I speak for parents when I say that the NHS complaints procedure does not allow them a proper say. For some time, it has not allowed them to speak directly to the independent review panel, and parents feel that it is difficult for them to put on paper the trauma of what they went through. I emphasise that in no way do I denigrate the excellent services that are provided by maternity and other staff in Fife in delivering thousands of babies. Despite changes and improvements, the NHS complaints procedure still fails to give a strong voice to the few, but important, people who suffer tragedy or trauma in our health service. I hope that that will be addressed by the Government, especially in terms of questioning medical accountability.

Once again, I place on record my praise for the thousands of health service staff, especially midwives. Throughout the country they bring great happiness to people. I hope that the Government can ensure that those who provide such an excellent service and the families who seek such a service will have a greater voice in making decisions on the future of our maternity services.

11.51 am
Mr. David Drew (Stroud)

I congratulate my hon. Friend the Member for Braintree (Mr. Hurst) on initiating the debate. I also congratulate all those who have participated. The debate is fortuitous because the maternity hospital in my constituency is under threat of closure, and it is useful to be able to speak about that. However, I shall not engage in special pleading; the current review is right and proper, although many of us feel that we know the answer. I hope that the hospital's future will be assured.

The review is part of Gloucestershire health authority's strategic review, and plans for the hospital form one of the few firm proposals in it. The idea is that closing the Stroud maternity unit will save about £150,000 from a budget of £248 million. I hope that hon. Members will agree that that is a drop in the ocean. Much support has already been garnered by local people who are organising a campaign to keep the hospital open. On Stroud's streets on Saturday one could not fail to bump into people who had either signed a petition or were about to sign it. People were taking car stickers and offering what help they could. That is a tribute to the strength of support for the hospital. The local newspaper, The Stroud News and Journal, and the National Childbirth Trust have engaged in a well-organised and, I hope, successful campaign—if one judges it by the many letters that I have received.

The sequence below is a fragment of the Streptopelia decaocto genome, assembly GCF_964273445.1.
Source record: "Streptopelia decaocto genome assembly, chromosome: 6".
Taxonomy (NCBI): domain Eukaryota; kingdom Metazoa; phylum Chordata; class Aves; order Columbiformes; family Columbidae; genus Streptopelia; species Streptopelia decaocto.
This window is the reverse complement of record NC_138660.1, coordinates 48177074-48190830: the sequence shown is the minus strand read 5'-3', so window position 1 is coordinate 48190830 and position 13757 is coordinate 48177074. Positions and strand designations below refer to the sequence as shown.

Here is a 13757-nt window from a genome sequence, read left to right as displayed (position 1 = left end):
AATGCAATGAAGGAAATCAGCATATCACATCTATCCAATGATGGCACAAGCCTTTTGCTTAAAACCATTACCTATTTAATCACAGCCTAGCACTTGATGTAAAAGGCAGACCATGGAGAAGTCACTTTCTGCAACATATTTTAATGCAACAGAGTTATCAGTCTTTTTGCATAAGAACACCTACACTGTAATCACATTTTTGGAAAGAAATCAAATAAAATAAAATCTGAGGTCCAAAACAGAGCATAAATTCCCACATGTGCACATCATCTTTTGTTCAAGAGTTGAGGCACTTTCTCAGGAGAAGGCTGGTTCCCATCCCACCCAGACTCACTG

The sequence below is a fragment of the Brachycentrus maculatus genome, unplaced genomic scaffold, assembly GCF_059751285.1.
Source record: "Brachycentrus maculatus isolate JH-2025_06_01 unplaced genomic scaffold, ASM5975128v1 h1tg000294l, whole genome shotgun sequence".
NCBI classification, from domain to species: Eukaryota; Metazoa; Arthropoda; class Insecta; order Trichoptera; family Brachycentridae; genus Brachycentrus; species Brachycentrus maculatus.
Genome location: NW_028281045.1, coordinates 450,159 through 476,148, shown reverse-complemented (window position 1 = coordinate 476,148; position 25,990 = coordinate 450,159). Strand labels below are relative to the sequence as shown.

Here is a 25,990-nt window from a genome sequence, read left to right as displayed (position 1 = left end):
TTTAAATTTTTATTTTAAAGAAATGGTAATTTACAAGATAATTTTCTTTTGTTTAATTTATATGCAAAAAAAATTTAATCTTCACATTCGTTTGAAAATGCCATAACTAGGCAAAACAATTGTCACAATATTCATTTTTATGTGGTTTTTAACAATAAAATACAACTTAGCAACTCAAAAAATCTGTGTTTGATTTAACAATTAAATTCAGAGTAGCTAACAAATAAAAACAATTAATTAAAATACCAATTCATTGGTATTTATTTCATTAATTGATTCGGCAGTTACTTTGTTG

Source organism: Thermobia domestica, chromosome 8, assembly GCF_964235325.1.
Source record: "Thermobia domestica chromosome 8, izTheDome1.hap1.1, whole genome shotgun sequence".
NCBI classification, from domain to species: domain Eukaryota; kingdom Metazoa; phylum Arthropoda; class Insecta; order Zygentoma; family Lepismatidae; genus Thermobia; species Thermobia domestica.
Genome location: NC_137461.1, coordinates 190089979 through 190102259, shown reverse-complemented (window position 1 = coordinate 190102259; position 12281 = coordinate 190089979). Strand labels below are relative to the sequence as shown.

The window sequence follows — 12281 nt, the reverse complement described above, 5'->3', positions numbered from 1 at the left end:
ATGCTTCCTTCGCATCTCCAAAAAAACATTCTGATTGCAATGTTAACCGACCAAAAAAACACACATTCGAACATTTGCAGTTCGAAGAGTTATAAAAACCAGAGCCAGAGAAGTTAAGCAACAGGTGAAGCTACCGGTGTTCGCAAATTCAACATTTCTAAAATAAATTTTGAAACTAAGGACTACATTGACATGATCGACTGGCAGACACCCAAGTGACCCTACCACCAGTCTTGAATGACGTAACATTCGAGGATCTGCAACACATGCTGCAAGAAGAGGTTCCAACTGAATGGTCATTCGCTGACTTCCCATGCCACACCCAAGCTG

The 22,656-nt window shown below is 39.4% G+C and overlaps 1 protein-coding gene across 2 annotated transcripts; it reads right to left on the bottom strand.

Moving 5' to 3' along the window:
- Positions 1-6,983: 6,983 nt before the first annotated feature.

There is an emotional spasm when there is any proposal for closure in the NHS. It is usually opposed and there is support for the facility which may not have been apparent before. Our debate is about much more than that. As hon. Members have said, people are voicing their concerns and arguing for choice, which is what the debate is about. It is especially about choice for women, but other issues need to be highlighted. There is a perennial battle in the national health service between high-tech and low-tech. Consultants tend to favour delivering babies in large general hospitals, which is against the wishes of GPs and other professionals such as midwives. I wish that that did not happen, but that is part of the real world.

As we wrestle with trying to form a new NHS using the White Paper and, I hope, the Bill that will follow, those matters are at the root of the dilemma that faces us. We cannot underestimate the importance of patient choice. We must listen to not just women but men. I declare an interest because my wife had one child, Christopher, in the maternity unit at Stroud, and another, Esther, was delivered at home with the help of community midwives. I can vouch for the excellent care, support, advice and other assistance that were given by the teams who worked to the best of their ability.